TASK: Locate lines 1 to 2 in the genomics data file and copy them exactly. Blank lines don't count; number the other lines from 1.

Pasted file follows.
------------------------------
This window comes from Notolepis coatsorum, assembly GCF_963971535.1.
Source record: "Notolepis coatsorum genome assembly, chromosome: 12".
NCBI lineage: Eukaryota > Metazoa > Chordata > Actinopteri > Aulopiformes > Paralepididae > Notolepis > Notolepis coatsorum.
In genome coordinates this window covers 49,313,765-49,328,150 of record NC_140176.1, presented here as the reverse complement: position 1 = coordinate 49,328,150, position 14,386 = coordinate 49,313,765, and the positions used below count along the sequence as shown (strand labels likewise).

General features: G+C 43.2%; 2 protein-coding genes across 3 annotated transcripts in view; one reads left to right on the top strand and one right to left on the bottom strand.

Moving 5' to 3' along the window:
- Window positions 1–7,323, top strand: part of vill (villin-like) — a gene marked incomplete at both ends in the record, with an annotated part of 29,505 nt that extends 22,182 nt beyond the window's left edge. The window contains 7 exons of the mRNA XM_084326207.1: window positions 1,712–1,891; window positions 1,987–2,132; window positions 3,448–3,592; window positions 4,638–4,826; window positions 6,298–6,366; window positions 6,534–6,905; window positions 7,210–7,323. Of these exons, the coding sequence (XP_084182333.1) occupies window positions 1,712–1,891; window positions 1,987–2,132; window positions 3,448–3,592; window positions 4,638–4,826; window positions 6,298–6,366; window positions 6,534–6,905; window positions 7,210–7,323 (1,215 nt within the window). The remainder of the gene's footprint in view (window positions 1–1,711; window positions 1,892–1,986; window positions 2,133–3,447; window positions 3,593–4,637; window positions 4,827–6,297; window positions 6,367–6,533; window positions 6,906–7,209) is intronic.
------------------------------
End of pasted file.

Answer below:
This window comes from Notolepis coatsorum, assembly GCF_963971535.1.
Source record: "Notolepis coatsorum genome assembly, chromosome: 12".